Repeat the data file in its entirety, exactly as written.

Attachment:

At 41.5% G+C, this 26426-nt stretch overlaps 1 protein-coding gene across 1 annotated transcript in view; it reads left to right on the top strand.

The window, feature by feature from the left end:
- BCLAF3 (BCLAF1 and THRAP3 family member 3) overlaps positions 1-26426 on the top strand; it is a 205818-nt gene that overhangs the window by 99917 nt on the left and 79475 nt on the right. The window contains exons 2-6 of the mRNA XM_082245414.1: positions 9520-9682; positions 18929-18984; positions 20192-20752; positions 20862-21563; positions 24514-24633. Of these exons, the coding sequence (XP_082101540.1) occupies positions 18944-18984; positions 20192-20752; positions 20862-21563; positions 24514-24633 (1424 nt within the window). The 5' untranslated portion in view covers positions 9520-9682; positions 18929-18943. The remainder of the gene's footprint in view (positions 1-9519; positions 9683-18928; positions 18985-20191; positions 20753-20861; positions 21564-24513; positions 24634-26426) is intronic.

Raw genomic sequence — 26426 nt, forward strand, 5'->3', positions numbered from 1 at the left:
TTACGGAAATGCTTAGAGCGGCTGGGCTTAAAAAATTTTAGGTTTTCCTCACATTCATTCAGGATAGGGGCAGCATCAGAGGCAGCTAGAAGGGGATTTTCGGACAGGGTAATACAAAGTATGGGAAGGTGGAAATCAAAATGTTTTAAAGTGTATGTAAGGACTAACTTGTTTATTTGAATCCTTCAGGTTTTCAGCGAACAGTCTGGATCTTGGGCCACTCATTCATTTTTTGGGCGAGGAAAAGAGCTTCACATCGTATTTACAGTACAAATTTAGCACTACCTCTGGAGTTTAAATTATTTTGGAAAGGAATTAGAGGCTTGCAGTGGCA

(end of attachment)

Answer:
At 41.5% G+C, this 26426-nt stretch overlaps 1 protein-coding gene across 1 annotated transcript in view; it reads left to right on the top strand.

The window, feature by feature from the left end:
- BCLAF3 (BCLAF1 and THRAP3 family member 3) overlaps positions 1-26426 on the top strand; it is a 205818-nt gene that overhangs the window by 99917 nt on the left and 79475 nt on the right. The window contains exons 2-6 of the mRNA XM_082245414.1: positions 9520-9682; positions 18929-18984; positions 20192-20752; positions 20862-21563; positions 24514-24633. Of these exons, the coding sequence (XP_082101540.1) occupies positions 18944-18984; positions 20192-20752; positions 20862-21563; positions 24514-24633 (1424 nt within the window). The 5' untranslated portion in view covers positions 9520-9682; positions 18929-18943. The remainder of the gene's footprint in view (positions 1-9519; positions 9683-18928; positions 18985-20191; positions 20753-20861; positions 21564-24513; positions 24634-26426) is intronic.

Raw genomic sequence — 26426 nt, forward strand, 5'->3', positions numbered from 1 at the left:
TTACGGAAATGCTTAGAGCGGCTGGGCTTAAAAAATTTTAGGTTTTCCTCACATTCATTCAGGATAGGGGCAGCATCAGAGGCAGCTAGAAGGGGATTTTCGGACAGGGTAATACAAAGTATGGGAAGGTGGAAATCAAAATGTTTTAAAGTGTATGTAAGGACTAACTTGTTTATTTGAATCCTTCAGGTTTTCAGCGAACAGTCTGGATCTTGGGCCACTCATTCATTTTTTGGGCGAGGAAAAGAGCTTCACATCGTATTTACAGTACAAATTTAGCACTACCTCTGGAGTTTAAATTATTTTGGAAAGGAATTAGAGGCTTGCAGTGGCA